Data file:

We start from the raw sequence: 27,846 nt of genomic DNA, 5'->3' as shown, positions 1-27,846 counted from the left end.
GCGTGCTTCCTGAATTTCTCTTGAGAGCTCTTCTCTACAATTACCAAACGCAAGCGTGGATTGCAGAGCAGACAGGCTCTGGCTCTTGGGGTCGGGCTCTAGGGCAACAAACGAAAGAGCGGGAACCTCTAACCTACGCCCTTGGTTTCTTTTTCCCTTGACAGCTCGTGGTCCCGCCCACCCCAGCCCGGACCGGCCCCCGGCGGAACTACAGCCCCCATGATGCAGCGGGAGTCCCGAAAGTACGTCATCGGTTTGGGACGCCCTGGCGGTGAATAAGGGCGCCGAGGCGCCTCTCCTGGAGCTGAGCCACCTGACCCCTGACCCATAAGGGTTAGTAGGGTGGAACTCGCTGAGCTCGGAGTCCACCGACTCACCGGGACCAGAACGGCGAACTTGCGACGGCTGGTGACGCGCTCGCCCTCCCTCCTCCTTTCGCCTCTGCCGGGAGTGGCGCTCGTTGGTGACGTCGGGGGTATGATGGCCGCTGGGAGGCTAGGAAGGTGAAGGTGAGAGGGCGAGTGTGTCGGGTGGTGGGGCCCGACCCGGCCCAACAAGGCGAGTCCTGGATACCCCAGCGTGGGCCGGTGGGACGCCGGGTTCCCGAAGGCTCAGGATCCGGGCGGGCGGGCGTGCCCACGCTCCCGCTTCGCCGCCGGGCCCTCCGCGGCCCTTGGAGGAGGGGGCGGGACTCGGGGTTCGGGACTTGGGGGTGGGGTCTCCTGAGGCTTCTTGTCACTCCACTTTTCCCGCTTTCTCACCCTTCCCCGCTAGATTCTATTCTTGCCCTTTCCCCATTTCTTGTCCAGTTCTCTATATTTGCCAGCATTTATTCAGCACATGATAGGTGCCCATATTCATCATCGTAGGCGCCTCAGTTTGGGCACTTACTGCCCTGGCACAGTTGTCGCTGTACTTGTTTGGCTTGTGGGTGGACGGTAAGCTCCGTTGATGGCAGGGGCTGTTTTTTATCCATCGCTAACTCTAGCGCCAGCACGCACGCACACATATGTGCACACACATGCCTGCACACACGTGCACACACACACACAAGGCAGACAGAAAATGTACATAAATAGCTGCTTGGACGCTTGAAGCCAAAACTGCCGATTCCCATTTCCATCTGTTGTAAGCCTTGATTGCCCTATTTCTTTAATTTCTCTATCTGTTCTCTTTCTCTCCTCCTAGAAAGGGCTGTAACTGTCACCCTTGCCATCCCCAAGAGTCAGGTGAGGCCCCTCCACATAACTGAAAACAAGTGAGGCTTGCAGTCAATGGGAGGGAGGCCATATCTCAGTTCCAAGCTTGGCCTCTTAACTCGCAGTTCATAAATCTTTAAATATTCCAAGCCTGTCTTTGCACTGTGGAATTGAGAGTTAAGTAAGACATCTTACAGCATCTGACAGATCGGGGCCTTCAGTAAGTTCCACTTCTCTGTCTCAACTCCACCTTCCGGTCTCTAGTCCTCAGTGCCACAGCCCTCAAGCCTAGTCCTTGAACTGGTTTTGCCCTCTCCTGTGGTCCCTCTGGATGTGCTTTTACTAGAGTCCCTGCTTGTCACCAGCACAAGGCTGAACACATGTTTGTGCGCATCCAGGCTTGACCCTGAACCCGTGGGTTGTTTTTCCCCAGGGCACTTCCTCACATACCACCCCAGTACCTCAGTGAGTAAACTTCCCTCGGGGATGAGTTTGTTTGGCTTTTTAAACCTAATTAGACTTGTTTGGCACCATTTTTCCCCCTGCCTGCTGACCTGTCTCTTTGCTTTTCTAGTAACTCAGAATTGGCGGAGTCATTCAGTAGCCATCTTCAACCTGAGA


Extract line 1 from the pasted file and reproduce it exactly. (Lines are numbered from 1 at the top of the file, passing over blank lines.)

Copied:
We start from the raw sequence: 27,846 nt of genomic DNA, 5'->3' as shown, positions 1-27,846 counted from the left end.